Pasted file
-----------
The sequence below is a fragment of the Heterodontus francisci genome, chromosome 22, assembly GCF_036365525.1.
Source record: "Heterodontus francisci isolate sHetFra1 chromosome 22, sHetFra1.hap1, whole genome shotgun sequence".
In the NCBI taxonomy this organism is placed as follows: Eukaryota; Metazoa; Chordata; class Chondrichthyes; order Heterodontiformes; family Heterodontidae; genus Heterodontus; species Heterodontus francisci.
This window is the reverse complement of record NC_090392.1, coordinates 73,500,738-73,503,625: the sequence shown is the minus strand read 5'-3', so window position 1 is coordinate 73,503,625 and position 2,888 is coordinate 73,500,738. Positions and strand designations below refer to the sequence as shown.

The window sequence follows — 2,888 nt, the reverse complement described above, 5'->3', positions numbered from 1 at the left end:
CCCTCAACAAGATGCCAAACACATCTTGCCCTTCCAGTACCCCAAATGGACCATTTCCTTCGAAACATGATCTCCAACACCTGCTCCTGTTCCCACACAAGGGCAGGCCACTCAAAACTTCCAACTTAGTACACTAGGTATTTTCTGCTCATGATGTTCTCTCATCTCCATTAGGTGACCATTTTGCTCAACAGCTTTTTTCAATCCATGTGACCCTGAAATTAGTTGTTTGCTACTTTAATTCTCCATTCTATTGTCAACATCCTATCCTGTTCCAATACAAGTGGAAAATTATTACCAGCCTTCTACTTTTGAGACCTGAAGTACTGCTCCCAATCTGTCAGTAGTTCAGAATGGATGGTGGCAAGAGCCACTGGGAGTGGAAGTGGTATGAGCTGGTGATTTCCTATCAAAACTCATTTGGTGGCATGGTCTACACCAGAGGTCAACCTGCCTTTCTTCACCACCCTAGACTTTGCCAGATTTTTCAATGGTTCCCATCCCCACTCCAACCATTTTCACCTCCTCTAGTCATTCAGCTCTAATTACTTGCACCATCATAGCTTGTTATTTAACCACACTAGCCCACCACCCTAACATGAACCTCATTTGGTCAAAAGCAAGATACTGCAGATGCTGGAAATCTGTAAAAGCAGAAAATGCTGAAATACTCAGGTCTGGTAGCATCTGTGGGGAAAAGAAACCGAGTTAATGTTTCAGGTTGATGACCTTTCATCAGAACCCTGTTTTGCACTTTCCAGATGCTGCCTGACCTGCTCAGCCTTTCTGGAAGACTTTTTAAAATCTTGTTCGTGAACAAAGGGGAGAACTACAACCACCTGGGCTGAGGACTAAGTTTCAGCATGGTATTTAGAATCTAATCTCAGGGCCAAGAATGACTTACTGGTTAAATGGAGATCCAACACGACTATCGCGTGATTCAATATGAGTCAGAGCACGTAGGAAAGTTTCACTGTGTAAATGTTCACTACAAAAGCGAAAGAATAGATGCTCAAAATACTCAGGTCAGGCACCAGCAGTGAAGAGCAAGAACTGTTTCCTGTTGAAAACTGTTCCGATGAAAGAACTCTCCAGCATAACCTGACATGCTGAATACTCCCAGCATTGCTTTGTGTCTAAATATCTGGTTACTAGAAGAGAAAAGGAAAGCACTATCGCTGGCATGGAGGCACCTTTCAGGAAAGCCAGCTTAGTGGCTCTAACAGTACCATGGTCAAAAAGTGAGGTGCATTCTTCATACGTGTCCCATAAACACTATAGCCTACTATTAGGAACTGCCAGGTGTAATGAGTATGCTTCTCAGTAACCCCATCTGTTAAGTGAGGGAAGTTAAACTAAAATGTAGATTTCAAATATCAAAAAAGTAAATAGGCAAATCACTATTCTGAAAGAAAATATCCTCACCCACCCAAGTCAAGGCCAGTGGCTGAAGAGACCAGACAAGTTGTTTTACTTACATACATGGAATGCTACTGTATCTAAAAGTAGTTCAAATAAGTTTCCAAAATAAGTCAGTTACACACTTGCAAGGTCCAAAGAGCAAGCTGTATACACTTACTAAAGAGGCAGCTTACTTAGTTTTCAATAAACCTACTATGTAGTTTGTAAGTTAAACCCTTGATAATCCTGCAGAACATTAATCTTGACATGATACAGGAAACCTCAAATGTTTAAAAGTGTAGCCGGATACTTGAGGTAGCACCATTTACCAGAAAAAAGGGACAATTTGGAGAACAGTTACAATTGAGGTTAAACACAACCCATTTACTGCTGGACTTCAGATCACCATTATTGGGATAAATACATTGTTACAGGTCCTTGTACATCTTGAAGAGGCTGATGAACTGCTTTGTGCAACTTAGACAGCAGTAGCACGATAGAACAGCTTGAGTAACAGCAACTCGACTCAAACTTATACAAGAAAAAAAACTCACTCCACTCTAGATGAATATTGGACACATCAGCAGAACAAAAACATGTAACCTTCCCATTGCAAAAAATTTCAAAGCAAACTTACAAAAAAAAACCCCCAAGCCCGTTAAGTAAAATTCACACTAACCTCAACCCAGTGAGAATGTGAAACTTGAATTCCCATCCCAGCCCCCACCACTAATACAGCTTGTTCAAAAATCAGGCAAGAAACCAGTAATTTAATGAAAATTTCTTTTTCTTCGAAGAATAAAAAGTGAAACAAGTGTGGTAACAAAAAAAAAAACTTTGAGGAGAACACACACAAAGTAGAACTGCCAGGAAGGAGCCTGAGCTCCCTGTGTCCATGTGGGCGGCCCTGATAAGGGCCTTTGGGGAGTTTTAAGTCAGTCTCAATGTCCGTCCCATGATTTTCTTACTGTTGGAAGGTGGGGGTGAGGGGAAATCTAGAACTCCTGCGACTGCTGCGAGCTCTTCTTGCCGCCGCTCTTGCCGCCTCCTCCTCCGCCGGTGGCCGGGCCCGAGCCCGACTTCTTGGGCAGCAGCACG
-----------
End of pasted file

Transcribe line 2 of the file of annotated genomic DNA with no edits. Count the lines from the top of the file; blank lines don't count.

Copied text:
Source record: "Heterodontus francisci isolate sHetFra1 chromosome 22, sHetFra1.hap1, whole genome shotgun sequence".